French President Emmanuel Macron has allegedly urged South African President Cyril Ramaphosa to invite him to the upcoming BRICS summit in Pretoria, scheduled to take place in August.
Apparently motivated by a desire to rival the U.S. globally and tackle Russia’s growing influence in the region, Macron was reported to have broached the prospect of his attending the summit during a phone call earlier this month with the South African leader, based on a Paris-based L’Opinion report.
“Presence at the summit was indeed mentioned in the conversation between the two politicians, but Pretoria did not indicate in any way whether it wanted to invite other international leaders to the meeting,” the French paper reported, quoting a “well-informed” source from the Élysée Palace.
France, a Group of Seven (G-7) member, is not part of the BRICS (Brazil, Russia, India, China, and South Africa). Given that no G-7 leaders have ever participated in the BRICS summit, some BRICS members have called Macron’s underlying motivations into question.
Following the public revelation of the request, Russian Foreign Ministry spokeswoman Maria Zakharova urged Paris to explain its reasons: “It would be nice if they told us why they want to attend. Do they want to once again make some contact to show Paris’ activity or is it a ‘Trojan horse’ of some sort? So let them explain,” Zakharova commented.
The French leader’s supposed request to participate in the BRICS 15th yearly summit came amid recent incendiary statements he had made that riled the United States and its allies. For example, after a three-day state visit to Beijing in April with EU Commission chief Ursula von der Leyen, Macron earned brickbats from the Western world when he urged for a European “third way,” asking Europe to refrain from getting dragged into a Sino-U.S. conflict over Taiwan and contending that Europe ought to decrease its reliance on the greenback. Although Macron’s statements incensed Washington and its allies, BRICS leaders welcomed his comments amid their longstanding plans to set up a multipolar world to counter American dominance.
However, during last month’s G-7 gathering, Macron signed on to a joint statement with other G-7 leaders that listed China as “the greatest challenge to global security and prosperity in our time.”
Notwithstanding Macron’s signature on the G-7’s anti-Chinese joint statement, though, the Chinese propaganda news outlet Global Times praised the notion of Macron participating in the BRICS summit as “bold and innovative.”
Moreover, the Communist-controlled China Daily newspaper published an article urging for Macron to be included among the summit’s participants, with the author of the article contending that “Macron is by no means a proxy of Washington, and he should be welcomed to the gathering.” Observers have contended that these two articles published in newspapers backed by the Chinese Communist Party (CCP) could be an indicator of Beijing’s desire to lead France away from America’s sphere of influence.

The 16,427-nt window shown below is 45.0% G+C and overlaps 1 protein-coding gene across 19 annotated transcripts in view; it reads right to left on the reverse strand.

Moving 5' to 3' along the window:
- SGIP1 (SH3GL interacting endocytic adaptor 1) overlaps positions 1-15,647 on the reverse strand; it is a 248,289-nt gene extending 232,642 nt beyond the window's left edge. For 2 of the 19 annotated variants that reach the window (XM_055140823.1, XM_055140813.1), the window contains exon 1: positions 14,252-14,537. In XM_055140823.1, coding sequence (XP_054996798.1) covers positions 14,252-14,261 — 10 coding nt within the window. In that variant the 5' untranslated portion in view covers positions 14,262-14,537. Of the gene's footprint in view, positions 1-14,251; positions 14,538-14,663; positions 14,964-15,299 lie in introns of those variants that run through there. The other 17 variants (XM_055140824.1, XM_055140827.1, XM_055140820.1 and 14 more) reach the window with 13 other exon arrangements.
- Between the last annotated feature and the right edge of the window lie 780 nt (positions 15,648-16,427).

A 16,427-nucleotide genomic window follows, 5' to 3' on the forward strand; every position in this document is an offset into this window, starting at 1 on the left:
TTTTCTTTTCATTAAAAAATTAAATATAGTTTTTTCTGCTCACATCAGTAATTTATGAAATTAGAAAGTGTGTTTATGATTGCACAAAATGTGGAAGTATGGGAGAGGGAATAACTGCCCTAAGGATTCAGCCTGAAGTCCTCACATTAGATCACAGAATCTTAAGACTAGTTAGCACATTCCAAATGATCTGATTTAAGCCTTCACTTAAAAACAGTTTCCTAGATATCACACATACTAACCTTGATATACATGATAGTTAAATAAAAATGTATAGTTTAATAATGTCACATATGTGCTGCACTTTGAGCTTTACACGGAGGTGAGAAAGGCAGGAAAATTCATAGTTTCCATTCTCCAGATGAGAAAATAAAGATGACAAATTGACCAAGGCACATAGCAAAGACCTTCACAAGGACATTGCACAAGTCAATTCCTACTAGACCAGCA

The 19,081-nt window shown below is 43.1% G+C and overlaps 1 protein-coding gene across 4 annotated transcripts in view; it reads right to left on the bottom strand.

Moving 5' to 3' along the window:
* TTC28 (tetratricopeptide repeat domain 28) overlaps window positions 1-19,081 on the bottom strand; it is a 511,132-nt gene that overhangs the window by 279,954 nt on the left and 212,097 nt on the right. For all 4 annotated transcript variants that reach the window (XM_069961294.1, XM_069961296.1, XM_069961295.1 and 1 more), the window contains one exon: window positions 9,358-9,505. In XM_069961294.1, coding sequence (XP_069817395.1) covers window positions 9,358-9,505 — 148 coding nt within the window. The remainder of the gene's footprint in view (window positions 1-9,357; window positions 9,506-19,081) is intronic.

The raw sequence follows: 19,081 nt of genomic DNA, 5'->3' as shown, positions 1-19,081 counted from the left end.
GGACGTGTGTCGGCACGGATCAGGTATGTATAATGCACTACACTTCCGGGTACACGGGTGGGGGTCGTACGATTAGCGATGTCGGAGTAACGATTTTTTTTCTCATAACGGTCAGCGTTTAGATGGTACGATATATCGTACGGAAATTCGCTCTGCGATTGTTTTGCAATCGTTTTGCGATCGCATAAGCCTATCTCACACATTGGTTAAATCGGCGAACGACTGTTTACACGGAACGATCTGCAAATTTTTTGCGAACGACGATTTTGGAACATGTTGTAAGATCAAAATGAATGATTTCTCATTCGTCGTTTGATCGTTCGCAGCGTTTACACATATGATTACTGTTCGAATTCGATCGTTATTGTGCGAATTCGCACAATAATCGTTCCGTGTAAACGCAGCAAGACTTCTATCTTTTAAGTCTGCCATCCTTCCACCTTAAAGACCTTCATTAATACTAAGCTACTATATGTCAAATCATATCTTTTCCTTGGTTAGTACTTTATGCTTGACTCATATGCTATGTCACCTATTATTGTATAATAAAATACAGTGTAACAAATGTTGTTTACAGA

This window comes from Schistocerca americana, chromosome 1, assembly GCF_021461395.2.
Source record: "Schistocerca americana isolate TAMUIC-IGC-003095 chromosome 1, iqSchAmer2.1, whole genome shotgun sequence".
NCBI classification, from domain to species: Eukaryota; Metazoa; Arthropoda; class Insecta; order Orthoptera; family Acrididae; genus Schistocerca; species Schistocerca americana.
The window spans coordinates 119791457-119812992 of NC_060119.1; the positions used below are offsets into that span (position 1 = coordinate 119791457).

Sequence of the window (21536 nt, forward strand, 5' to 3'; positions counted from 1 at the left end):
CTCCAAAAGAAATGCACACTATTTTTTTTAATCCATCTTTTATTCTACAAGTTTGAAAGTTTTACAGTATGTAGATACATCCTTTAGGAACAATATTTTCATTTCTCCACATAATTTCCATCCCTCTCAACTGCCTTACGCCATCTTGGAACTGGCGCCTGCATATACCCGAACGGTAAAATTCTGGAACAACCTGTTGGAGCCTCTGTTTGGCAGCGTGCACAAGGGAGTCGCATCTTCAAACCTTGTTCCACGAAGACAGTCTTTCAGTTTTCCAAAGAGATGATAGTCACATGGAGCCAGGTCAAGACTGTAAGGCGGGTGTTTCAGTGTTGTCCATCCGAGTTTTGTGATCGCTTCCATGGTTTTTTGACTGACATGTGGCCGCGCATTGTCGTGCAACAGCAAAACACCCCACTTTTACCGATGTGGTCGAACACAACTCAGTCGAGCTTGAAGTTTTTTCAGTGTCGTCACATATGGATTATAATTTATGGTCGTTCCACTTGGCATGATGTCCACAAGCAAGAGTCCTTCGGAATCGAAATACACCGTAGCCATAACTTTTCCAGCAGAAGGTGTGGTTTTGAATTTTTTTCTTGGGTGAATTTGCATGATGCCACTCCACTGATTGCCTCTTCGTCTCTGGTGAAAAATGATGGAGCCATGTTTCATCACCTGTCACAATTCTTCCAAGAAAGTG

As of the time of writing, 19 countries, including Saudi Arabia, Iran, and Argentina, have voiced their interest in joining BRICS. BRICS member states in 2020 surpassed the U.S.-dominated G-7 bloc in terms of gross domestic product (GDP) according to purchasing power parity (PPP), with the BRICS countries’ contribution amounting to about 31.5 percent of global GDP, compared to 30.7 percent by the G-7 countries.
This month, Macron also proposed at a meeting of tech entrepreneurs in Paris that new AI technological platforms could be leveraged to deal with newly arrived immigrants.
At the yearly VivaTech tech show, he suggested the “robotisation” of French border policy while lamenting how slow the French bureaucracy was in welcoming innovation:
What is the main problem we have with immigration? It’s very little a problem of principles, it’s a problem of data processing capacities. We have a lot of people arriving, we have rules that are old and we treat them like at the beginning of the 20th century.
Macron earmarked about 500 million euros ($543 million) in new funding to “create champions” in AI and lauded projects targeting French speakers, amid rising worries about Silicon Valley companies ensuring an English-language domination of AI systems.
However, Macron’s technological vision may clash with that of the European Union (EU), following the passing of Brussels’ AI Act to deal with the ethics of AI technology. This act particularly prevents the discriminatory use of AI for migration control. Additionally, the act would impede the efforts of French intelligence services to hunt down terrorists, owing to prohibitions of real-time biometric tracking on the basis of civil liberties.
For years, France has been grappling with the problem of illegal migration, amid allegations that criminal gangs have corrupted and infiltrated parts of the security apparatus.
On June 5, investigators from the Sub-Directorate for Combating Irregular Migration (SDLII) raided numerous residences and venues, arresting and charging eight individuals, including two police officers, believed to have been privy to a complex forgery scheme that aided hundreds of illegal migrants in obtaining official French residence permits.
Currently, the French president has to deal with dismal polling numbers amid a drawn-out conflict over pension reforms and an increase in support for right-leaning rival Marine Le Pen.